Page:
Meeting critical needs
‘Legacy physicians,’ facing workforce issues key to reshaping emergency care
Many healthcare leaders have looked to hospital emergency departments as a logical focus for implementing changes in their systems. Emergency departments have always served as the main entry portal into hospitals, and the quality of care delivered by a hospital system begins with the emergency department. Strategies for improvement include optimizing work flow, improved care pathways, technological advances and improved physician and nursing performance. Transforming emergency departments to meet modern demands is critical to the viability of hospitals and health systems, and physician workforce issues are a key component in this change.
Healthcare leaders need to have a clear understanding of the issues affecting the emergency medicine workforce. Standards for emergency physician performance should not base physician competence solely on residency training in emergency medicine. The U.S. has a shortage of emergency medicine residency-trained physicians, and access to high-quality care depends on emergency physicians who trained in other specialties. Increasing use of mid-level providers has helped emergency departments with high volumes, but these providers cannot replace emergency physicians.
Emergency medicine became an established specialty more than 40 years ago and was founded by family physicians and primarycare-trained physicians. Emergency medicine residency programs have brought excellence to the specialty, transforming emergency care into a discipline. Although it was initially believed that emergency medicine residencies would produce enough emergency physicians to meet the nation’s needs, data show that this is unlikely. Providing a high-quality workforce still depends on “legacy physicians,” who trained in other specialties and subsequently focused on a career in emergency medicine.
Although the strengths of emergency medicine residency-trained physicians are an asset to the specialty, emergency department environments vary depending on patient volume, location and availability of consultants. Urban and academic emergency departments are different from those in community and rural settings. In some departments, the large majority of care provided is “acute primary care,” punctuated by trauma or critical patients who need to be stabilized for transfer because of a lack of local access to consultants and technology.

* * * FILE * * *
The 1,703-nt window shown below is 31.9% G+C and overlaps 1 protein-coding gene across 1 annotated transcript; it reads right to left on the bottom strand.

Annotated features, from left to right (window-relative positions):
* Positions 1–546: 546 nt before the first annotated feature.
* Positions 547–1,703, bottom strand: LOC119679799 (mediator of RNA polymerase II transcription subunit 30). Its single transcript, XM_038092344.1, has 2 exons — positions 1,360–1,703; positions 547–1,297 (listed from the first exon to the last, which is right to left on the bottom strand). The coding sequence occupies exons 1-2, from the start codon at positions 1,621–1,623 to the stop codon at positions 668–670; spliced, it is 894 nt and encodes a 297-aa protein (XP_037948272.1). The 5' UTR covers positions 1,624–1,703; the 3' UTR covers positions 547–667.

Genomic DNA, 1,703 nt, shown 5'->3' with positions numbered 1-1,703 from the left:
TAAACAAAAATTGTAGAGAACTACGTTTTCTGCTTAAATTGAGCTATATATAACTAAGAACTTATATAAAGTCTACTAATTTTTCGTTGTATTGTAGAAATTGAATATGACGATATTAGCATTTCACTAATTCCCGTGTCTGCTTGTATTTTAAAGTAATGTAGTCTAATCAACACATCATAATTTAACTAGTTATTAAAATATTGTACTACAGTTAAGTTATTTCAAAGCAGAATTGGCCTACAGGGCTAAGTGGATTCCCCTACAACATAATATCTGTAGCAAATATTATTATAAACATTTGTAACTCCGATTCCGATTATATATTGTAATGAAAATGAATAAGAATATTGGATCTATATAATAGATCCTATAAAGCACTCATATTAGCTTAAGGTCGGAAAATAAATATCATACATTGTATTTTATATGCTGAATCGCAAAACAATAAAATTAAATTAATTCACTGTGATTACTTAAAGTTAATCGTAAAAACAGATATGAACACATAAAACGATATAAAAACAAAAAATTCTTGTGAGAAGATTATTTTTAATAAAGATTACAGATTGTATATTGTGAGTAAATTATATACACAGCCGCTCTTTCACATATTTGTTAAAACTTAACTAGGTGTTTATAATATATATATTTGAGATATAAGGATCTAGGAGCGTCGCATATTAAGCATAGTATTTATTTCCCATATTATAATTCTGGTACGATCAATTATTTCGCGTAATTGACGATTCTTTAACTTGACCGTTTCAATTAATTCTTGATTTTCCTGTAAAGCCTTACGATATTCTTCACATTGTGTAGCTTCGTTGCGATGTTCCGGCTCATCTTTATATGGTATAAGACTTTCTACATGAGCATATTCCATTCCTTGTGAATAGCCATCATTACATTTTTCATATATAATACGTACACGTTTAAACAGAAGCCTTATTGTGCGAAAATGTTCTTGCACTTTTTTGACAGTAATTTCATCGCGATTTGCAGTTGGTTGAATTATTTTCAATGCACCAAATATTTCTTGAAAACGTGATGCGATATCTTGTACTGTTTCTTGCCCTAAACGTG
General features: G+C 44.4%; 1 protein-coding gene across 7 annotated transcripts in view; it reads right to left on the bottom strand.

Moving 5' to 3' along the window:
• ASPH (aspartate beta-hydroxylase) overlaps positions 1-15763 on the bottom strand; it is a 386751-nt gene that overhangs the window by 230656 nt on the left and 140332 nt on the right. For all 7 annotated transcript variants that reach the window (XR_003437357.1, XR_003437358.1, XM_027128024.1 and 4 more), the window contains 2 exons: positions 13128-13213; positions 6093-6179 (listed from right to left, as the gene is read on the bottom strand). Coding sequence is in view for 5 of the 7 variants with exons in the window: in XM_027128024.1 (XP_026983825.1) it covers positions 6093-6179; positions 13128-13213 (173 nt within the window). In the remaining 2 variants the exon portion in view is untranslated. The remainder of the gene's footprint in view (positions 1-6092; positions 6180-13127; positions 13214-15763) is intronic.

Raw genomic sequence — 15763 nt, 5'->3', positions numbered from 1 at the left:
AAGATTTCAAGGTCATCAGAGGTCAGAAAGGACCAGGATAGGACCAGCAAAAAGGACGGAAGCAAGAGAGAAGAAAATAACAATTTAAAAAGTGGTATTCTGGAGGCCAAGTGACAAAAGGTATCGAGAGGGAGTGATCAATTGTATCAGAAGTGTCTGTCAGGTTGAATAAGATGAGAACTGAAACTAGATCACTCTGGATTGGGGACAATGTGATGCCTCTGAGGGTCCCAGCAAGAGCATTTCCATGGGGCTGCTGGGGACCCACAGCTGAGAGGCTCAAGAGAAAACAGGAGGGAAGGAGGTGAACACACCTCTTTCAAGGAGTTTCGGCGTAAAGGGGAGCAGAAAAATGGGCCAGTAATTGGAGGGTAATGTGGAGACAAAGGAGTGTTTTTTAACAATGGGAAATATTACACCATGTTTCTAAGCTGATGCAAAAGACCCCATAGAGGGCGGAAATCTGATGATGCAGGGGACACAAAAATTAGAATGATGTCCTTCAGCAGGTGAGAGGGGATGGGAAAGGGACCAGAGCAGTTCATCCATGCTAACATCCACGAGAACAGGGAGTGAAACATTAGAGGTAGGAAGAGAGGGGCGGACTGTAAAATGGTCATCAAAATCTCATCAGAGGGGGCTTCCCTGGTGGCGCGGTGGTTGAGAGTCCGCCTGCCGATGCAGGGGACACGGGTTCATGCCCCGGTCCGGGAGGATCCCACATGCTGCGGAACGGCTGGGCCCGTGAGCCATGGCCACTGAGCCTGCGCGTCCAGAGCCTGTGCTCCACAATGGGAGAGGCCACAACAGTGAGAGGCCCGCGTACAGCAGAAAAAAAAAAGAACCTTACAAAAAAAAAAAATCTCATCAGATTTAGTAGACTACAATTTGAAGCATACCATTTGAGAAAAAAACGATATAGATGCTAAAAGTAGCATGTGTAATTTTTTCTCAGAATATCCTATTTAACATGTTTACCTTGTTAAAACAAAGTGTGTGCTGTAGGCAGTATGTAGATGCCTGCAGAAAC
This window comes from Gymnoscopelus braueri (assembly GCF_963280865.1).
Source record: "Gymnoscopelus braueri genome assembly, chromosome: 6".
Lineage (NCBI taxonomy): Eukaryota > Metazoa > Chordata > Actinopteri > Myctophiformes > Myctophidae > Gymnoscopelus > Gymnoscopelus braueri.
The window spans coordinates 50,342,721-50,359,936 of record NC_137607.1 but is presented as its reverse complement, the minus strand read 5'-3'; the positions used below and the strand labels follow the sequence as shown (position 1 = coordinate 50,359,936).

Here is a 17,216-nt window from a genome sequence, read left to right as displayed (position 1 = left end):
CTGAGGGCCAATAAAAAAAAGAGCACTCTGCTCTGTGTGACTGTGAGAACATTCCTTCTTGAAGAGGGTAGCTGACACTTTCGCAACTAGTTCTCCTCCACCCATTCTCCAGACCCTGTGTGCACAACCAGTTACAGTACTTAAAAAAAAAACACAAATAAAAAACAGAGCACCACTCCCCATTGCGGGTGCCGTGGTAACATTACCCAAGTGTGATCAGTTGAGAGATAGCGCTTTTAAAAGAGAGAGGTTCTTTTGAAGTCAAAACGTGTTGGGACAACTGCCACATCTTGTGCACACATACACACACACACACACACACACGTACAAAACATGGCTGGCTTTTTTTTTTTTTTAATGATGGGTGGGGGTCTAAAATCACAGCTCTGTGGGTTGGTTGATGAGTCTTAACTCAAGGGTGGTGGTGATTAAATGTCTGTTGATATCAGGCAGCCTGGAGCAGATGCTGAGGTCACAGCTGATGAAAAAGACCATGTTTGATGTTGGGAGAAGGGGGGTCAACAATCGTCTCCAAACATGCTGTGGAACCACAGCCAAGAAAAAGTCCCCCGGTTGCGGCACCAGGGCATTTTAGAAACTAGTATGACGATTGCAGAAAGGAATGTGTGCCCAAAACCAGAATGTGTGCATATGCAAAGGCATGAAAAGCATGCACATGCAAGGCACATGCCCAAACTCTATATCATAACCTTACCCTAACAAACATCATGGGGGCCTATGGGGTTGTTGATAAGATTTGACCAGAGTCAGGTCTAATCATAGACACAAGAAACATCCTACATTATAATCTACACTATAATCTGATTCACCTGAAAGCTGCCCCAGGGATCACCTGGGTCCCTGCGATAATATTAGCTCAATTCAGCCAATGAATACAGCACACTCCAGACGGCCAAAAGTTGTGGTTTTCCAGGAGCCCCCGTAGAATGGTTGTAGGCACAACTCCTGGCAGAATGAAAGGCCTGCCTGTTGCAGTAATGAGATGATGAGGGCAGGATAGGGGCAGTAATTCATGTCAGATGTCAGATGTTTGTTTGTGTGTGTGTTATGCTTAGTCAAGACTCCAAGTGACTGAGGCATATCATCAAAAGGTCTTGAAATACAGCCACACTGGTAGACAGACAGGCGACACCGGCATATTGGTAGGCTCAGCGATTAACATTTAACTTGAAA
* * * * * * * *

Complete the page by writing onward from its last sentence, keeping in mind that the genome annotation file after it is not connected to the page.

The complexities of the physician workforce issue are not amendable to a “one-size-fits-all” model.
Because of this variability, the ideal solution to emergency department workforce issues is not clear, and emergency physicians who have training in primary care may be ideally suited for many of these settings. The spectrum of emergency departments varies and the complexities of the physician workforce issue are not amenable to a “one-size-fits-all” model, but family physicians have a unique role in rural and community hospitals.
Family medicine training programs have served as a resource for credentialing physicians to staff emergency departments in urban, community, rural and remote areas. These physicians are essential to ensuring nationwide access to emergency care. An American Academy of Family Physicians policy statement says: “The training environment for most of today’s emergency medicine residencies is one where specialty consultants and advanced technology are readily available to the emergency physician to assist in the assessment and care of their patients. Most rural and remote emergency departments lack those kinds of resources, and (family physicians) depend upon their own best clinical skills and judgment to a greater degree. In these areas, the ideal physician is a generalist with expertise in emergency medicine.”
The patient-centered medical home model has driven a paradigm shift in healthcare performance improvement, and family physicians are trained in “patient-centered care,” an asset to the kind of interpersonal skills that improve patient satisfaction scores. Hospital leaders often bring in consultants to coach physicians, and the concept of patient-centered care is likely to have positive impacts on physician performance. All emergency physicians would benefit from adopting these principles, which include quality and safety, evidence-based medicine, use of clinical decision-support tools, an understanding of cultural differences and shared decisionmaking between physicians, patients and families.
A cooperative approach to workforce staffing in emergency departments was recommended in the Institute of Medicine’s report on emergency care. Emergency medicine residency-trained physicians should collaborate with primary-care-trained emergency physicians to provide leadership and clinical excellence. The Comprehensive Advanced Life Support Course, focusing on rural emergency medicine, is an excellent example of this since it was jointly developed by family and emergency medicine leaders.
A firm grasp of workforce issues that exist in emergency medicine should help guide healthcare executives in the complex decisions needed to improve performance and patient satisfaction. The academic leadership of residency-trained emergency physicians is wellestablished but the importance of “legacy” emergency physicians and family physicians who provide emergency care must be recognized. Decisions about workforce must incorporate these concepts, particularly in rural and community hospitals. Meeting the needs of a new healthcare system will require a more collaborative model that recognizes that the “ideal” emergency physician varies with different emergency department settings.
Dr. Danny Greig is chair of AAFP Special Interest Group-emergency Medicine. Drs. W. Anthony Gerard, Kim Bullock and Kim Yu are co-authors of the SIG-EM.